Torment: Tides of Numenera Update #54: First Writing Pass Complete, Beta Feedback

The latest post-funding update for Torment: Tides of Numenera unfortunately doesn't include much in the way of news for the title. We still don't have a release date, but we do know that the developers have completed the first full pass on the game's writing and will now move on its various revisions. Their hope is to have the title reach its "content complete" milestone by the beginning of April:

Torment's story is a carefully crafted one, and "first pass" means we have a lot of revisions and edits still to do as we perfect the game's word-smithing. But it does mean our story and quests are more or less set, and our design, scripting and engineering teams can focus their efforts on tightly implementing our remaining game systems and environment/level scripting.

So what is next for Torment? We are hoping to have the game content complete by the beginning of April. At that point, we will be taking the game into iteration. We are dedicated to getting Torment right, so just like the writing needs to go through polish passes, we have allotted significant time for ourselves to improve upon the game's content. This includes things like additional passes on environment art and visual effects, quests and dialog, user interface art and functionality, and gameplay balance, not to mention fixing bugs and optimizing performance.

The team is also now attempting to address the large volume of feedback they obtained from the Early Access build of the title, and part of the update goes over this particular process. It's an interesting read:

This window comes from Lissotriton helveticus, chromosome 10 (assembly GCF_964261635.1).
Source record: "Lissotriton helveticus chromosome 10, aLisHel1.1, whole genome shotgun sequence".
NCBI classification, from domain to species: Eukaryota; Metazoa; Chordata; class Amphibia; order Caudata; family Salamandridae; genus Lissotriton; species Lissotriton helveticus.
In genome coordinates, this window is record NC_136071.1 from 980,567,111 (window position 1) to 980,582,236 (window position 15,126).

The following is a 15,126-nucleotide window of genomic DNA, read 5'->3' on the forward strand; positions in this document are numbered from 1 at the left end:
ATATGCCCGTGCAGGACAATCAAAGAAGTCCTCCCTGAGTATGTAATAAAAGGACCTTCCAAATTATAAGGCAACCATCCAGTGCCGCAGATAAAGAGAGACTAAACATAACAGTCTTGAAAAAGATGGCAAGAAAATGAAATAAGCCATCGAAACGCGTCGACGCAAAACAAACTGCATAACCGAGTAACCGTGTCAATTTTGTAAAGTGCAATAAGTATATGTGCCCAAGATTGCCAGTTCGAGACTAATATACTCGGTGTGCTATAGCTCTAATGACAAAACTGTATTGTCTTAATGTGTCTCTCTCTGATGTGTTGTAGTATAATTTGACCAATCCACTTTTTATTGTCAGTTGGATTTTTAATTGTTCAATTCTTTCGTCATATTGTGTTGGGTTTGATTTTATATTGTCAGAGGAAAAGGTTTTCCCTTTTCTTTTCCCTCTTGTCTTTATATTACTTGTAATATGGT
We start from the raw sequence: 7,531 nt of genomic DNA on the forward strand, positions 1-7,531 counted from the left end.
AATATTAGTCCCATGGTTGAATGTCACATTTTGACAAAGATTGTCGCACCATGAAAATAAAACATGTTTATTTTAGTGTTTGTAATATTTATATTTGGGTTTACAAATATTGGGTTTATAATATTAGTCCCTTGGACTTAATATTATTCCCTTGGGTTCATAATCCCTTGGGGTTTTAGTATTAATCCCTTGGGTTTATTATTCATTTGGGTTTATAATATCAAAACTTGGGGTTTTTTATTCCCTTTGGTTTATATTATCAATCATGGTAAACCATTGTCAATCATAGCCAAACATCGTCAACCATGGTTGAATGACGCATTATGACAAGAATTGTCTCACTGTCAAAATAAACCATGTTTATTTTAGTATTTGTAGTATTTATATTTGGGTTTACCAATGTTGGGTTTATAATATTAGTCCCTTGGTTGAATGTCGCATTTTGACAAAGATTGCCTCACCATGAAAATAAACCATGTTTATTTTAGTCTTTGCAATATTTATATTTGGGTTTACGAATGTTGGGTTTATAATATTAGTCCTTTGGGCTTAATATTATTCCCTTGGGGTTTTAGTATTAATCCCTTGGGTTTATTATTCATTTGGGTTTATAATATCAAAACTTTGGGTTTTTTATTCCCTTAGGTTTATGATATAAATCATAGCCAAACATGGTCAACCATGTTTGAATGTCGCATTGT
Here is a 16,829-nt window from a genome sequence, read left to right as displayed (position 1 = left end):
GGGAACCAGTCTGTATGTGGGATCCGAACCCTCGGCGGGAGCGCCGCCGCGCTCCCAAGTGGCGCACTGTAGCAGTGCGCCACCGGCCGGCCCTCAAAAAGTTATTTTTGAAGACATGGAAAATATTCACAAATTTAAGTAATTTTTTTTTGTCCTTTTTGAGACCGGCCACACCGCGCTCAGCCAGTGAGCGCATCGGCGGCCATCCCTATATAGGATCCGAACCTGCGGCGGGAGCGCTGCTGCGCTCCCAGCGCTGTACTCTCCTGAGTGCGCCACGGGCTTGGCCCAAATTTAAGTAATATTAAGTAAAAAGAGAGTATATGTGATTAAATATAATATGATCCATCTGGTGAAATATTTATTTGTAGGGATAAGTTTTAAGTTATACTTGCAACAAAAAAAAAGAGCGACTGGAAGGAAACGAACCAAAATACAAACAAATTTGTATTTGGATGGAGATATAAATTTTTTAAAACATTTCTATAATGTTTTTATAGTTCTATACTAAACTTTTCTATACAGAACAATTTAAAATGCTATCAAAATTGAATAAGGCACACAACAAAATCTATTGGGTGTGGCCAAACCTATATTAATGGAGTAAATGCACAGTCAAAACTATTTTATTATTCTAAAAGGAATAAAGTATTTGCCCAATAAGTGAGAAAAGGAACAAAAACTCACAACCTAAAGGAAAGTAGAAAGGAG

Our beta test for Torment, which released in mid-January, has given us a huge amount of feedback from our community, and it has been invaluable for allowing us to prioritize things we want to change and improve upon. Having people able to submit their thoughts on the game directly while playing it is no small benefit to us and has led to incredibly detailed and nuanced impressions.


Of course, there are larger points of feedback we receive which can't always be handled with a simple bug report or which require more significant design decisions, writing or engineering. For those points where we see significant amounts of feedback or critique, we often end up taking meetings dedicated to those topics, and the team will discuss how to act on it. One example might be specific combat or interface issues, and another might be a particular quest or story element we feel we want to change. From there, we work on a plan to address that in a way that fits into our development timeline, figure out exactly what needs doing, and then task that work out. A lot of this is often handled by my compatriot and name-brother Eric Daily, who is invaluable at keeping things on track behind the scenes.